This law penalizes possession of marijuana, with the intent to distribute.
The most significant changes
However, there two significant changes here.
One, possession with intent is a Class 1 misdemeanor,
If no more than one ounce of marijuana is found.
Secondly, the last part of the statute creates an assumption
That the court must follow:
Unless the Commonwealth of Virginia can prove otherwise in court,
A person who has less than one ounce on marijuana
Is presumed to have it for personal use.
This law only penalizes possession with intent to distribute;
Marijuana that is for “personal use” is by definition not for distribution,
And is thus controlled by the first law, not the second.
Thus, the most significant change to Virginia’s marijuana law is this:
Now, if you are charged with possession of marijuana,
But you had only less than one ounce in your possession
(and no other facts indicate intent to distribute),
Then only the civil penalty can be applied.
Note, however, that marijuana charges
That allege more than one ounce at issue,
Or that include some element of distribution,
May still be punishable as a criminal misdemeanor.
Offenses that occurred before July 1st are still covered by the old marijuana laws
These new laws additionally are not retroactive.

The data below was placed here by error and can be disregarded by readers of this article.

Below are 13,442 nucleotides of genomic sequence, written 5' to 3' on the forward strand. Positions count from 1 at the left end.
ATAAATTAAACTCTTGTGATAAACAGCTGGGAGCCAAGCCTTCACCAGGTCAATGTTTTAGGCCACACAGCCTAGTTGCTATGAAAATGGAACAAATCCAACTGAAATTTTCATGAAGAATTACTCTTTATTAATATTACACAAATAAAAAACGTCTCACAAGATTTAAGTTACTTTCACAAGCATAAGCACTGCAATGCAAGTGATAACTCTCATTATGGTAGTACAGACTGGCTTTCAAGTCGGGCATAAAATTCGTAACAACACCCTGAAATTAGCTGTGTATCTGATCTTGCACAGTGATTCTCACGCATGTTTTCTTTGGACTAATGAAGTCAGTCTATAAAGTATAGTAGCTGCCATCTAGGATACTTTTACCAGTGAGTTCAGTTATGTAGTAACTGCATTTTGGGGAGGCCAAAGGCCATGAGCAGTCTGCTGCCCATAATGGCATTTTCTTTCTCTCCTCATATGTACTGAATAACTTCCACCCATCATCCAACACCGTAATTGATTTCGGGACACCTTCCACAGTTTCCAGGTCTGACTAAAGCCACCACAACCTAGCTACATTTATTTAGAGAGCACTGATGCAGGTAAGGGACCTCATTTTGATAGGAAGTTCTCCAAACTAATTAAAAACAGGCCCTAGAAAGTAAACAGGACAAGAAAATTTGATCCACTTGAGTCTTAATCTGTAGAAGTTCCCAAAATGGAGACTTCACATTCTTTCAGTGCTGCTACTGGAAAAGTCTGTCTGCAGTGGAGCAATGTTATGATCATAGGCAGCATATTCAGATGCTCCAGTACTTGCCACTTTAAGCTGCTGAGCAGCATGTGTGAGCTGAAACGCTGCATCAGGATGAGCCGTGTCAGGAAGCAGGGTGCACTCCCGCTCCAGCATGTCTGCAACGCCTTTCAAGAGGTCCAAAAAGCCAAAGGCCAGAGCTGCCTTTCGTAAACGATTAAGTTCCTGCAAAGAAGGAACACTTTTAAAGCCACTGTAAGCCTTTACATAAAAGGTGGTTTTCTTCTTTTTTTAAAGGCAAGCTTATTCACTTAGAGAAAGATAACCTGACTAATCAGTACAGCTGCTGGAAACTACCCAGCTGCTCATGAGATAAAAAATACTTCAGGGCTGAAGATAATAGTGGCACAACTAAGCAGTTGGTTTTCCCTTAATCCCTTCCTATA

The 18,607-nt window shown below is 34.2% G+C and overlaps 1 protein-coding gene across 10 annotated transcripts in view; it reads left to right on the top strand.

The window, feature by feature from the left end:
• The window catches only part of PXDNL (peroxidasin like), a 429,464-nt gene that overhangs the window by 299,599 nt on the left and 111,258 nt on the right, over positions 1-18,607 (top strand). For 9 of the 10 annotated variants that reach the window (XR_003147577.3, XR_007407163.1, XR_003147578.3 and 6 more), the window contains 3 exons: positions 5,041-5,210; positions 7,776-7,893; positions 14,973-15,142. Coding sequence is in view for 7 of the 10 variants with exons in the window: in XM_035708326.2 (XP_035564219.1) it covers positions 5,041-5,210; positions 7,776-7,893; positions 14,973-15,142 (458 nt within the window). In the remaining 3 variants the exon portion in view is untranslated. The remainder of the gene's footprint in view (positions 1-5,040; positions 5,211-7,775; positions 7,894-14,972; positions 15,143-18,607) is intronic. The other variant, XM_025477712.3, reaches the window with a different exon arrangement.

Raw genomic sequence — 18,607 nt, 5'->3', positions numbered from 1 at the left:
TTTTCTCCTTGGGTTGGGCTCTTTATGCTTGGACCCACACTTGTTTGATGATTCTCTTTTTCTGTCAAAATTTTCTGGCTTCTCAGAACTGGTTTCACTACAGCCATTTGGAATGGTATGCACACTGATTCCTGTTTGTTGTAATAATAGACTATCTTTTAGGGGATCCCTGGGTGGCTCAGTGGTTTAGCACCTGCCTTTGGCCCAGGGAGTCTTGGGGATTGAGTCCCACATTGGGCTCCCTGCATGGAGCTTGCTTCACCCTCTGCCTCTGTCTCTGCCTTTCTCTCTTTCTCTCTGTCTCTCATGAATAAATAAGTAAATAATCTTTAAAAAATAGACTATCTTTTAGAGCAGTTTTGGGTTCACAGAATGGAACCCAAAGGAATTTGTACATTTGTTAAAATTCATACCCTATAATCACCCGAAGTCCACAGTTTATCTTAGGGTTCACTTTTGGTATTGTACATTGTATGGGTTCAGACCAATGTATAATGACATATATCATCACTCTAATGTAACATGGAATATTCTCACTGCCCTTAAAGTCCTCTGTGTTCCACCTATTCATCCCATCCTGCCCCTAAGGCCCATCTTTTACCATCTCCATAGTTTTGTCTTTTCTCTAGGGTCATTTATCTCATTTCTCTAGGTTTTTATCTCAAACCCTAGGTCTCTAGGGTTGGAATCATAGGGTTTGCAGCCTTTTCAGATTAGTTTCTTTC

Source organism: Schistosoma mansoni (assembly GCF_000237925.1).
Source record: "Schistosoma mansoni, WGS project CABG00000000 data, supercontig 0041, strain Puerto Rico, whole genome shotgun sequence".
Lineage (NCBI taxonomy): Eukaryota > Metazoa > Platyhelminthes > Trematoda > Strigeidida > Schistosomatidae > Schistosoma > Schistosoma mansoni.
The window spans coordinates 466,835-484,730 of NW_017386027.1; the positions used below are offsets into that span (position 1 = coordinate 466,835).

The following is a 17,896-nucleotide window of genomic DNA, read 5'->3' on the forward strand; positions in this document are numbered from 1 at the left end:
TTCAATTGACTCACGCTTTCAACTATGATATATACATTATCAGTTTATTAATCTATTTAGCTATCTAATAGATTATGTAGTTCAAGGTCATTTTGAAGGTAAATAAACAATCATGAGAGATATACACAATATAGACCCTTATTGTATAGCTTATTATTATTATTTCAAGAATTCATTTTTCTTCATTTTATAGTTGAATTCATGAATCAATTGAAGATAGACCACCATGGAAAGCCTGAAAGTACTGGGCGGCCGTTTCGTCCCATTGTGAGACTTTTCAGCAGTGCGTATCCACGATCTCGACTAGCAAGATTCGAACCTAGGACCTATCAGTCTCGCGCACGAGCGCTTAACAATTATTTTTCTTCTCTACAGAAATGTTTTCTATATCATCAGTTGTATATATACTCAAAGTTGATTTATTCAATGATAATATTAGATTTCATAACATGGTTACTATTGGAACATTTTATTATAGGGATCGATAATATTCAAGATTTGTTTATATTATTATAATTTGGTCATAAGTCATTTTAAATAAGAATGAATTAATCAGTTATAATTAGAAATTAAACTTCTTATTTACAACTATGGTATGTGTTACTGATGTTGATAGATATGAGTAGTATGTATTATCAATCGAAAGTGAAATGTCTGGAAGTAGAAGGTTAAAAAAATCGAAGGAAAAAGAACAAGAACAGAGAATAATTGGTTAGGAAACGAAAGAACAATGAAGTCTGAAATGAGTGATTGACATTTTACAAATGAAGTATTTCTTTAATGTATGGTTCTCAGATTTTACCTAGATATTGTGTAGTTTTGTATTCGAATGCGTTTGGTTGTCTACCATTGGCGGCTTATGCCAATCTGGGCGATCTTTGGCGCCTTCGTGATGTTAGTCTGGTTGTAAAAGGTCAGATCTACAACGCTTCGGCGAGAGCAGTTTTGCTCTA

What that means is that technically speaking,
Only new marijuana offenses charged after July 1st
Are governed by these amended statutes.
Marijuana offenses that occurred before July 1st
Are still covered by the old marijuana laws,
Which did not include the civil penalty
Or the personal use presumption.
However, it has been the practice of most Commonwealth Attorney’s Offices in Northern Virginia
To dismiss pre-July 1 st charges,
Since on a practical level it does not make sense
To continue to enforce a law that is no longer on the books.
However, some jurisdictions are staffed by judges
Who will openly defy such attempts by the prosecutors or officers
To dismiss these charges.
Consult an attorney
Well-experienced attorneys can argue
Against the court’s attempts to negate such dismissals.
While these new laws are a welcome step forward in progressive legislation,
They do not decriminalize the use or possession of marijuana.
It is still important to consult an attorney if you charged with this offense,
To be sure if your case could potentially fall under the criminal misdemeanor category,
Instead of the new and less-serious civil category.
The amended laws do not change the right to have a trial on the charge,
As with any ordinary traffic or criminal case.
Thus, if you would prefer to litigate the case rather than pay any civil penalty,
The law still grants you that right.
Note however that the average marijuana possession case
Is much more legally complicated than a regular speeding case,
Due to the 4 th Amendment of the Constitution often governing such incidents.
As with any criminal charge,
Consult an attorney to determine the laws that govern your case
And what the best way of handling the case is.